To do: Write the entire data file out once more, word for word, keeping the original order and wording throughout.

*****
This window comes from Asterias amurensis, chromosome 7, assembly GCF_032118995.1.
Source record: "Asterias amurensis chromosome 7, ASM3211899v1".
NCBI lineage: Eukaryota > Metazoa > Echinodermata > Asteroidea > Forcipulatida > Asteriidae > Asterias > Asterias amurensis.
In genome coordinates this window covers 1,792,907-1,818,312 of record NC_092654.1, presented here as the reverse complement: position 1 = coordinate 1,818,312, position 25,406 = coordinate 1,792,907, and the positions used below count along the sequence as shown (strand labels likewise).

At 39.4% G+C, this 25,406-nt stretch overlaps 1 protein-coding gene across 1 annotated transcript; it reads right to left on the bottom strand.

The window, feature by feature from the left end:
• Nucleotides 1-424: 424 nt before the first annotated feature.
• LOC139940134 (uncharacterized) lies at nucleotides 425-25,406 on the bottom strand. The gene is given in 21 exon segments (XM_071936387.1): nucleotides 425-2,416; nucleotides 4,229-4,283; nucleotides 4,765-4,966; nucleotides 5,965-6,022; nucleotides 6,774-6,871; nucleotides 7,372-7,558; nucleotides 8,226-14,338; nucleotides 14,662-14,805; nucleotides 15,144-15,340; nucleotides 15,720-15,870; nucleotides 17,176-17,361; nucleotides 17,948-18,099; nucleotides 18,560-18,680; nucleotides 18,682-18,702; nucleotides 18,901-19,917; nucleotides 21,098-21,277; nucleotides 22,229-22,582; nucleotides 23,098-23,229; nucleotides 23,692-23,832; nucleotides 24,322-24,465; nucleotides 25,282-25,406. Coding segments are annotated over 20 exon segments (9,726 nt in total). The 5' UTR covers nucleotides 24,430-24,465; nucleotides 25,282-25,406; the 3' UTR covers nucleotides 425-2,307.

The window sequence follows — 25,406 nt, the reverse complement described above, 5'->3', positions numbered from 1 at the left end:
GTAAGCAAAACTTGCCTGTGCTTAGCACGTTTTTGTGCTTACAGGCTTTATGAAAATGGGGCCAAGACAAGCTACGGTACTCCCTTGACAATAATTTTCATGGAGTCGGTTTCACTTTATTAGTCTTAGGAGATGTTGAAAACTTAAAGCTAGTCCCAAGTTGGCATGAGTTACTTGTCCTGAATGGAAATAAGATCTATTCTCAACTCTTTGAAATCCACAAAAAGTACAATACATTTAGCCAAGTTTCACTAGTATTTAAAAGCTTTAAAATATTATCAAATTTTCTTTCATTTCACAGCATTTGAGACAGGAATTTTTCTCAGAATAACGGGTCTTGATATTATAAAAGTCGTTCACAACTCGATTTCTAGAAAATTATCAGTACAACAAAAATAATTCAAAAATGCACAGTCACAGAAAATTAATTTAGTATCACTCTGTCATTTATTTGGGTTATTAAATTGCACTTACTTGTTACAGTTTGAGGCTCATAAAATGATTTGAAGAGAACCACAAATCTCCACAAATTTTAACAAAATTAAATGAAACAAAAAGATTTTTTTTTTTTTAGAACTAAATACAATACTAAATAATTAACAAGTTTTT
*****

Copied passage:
This window comes from Asterias amurensis, chromosome 7, assembly GCF_032118995.1.
Source record: "Asterias amurensis chromosome 7, ASM3211899v1".
NCBI lineage: Eukaryota > Metazoa > Echinodermata > Asteroidea > Forcipulatida > Asteriidae > Asterias > Asterias amurensis.
In genome coordinates this window covers 1,792,907-1,818,312 of record NC_092654.1, presented here as the reverse complement: position 1 = coordinate 1,818,312, position 25,406 = coordinate 1,792,907, and the positions used below count along the sequence as shown (strand labels likewise).

At 39.4% G+C, this 25,406-nt stretch overlaps 1 protein-coding gene across 1 annotated transcript; it reads right to left on the bottom strand.

The window, feature by feature from the left end:
• Nucleotides 1-424: 424 nt before the first annotated feature.
• LOC139940134 (uncharacterized) lies at nucleotides 425-25,406 on the bottom strand. The gene is given in 21 exon segments (XM_071936387.1): nucleotides 425-2,416; nucleotides 4,229-4,283; nucleotides 4,765-4,966; nucleotides 5,965-6,022; nucleotides 6,774-6,871; nucleotides 7,372-7,558; nucleotides 8,226-14,338; nucleotides 14,662-14,805; nucleotides 15,144-15,340; nucleotides 15,720-15,870; nucleotides 17,176-17,361; nucleotides 17,948-18,099; nucleotides 18,560-18,680; nucleotides 18,682-18,702; nucleotides 18,901-19,917; nucleotides 21,098-21,277; nucleotides 22,229-22,582; nucleotides 23,098-23,229; nucleotides 23,692-23,832; nucleotides 24,322-24,465; nucleotides 25,282-25,406. Coding segments are annotated over 20 exon segments (9,726 nt in total). The 5' UTR covers nucleotides 24,430-24,465; nucleotides 25,282-25,406; the 3' UTR covers nucleotides 425-2,307.

The window sequence follows — 25,406 nt, the reverse complement described above, 5'->3', positions numbered from 1 at the left end:
GTAAGCAAAACTTGCCTGTGCTTAGCACGTTTTTGTGCTTACAGGCTTTATGAAAATGGGGCCAAGACAAGCTACGGTACTCCCTTGACAATAATTTTCATGGAGTCGGTTTCACTTTATTAGTCTTAGGAGATGTTGAAAACTTAAAGCTAGTCCCAAGTTGGCATGAGTTACTTGTCCTGAATGGAAATAAGATCTATTCTCAACTCTTTGAAATCCACAAAAAGTACAATACATTTAGCCAAGTTTCACTAGTATTTAAAAGCTTTAAAATATTATCAAATTTTCTTTCATTTCACAGCATTTGAGACAGGAATTTTTCTCAGAATAACGGGTCTTGATATTATAAAAGTCGTTCACAACTCGATTTCTAGAAAATTATCAGTACAACAAAAATAATTCAAAAATGCACAGTCACAGAAAATTAATTTAGTATCACTCTGTCATTTATTTGGGTTATTAAATTGCACTTACTTGTTACAGTTTGAGGCTCATAAAATGATTTGAAGAGAACCACAAATCTCCACAAATTTTAACAAAATTAAATGAAACAAAAAGATTTTTTTTTTTTTAGAACTAAATACAATACTAAATAATTAACAAGTTTTT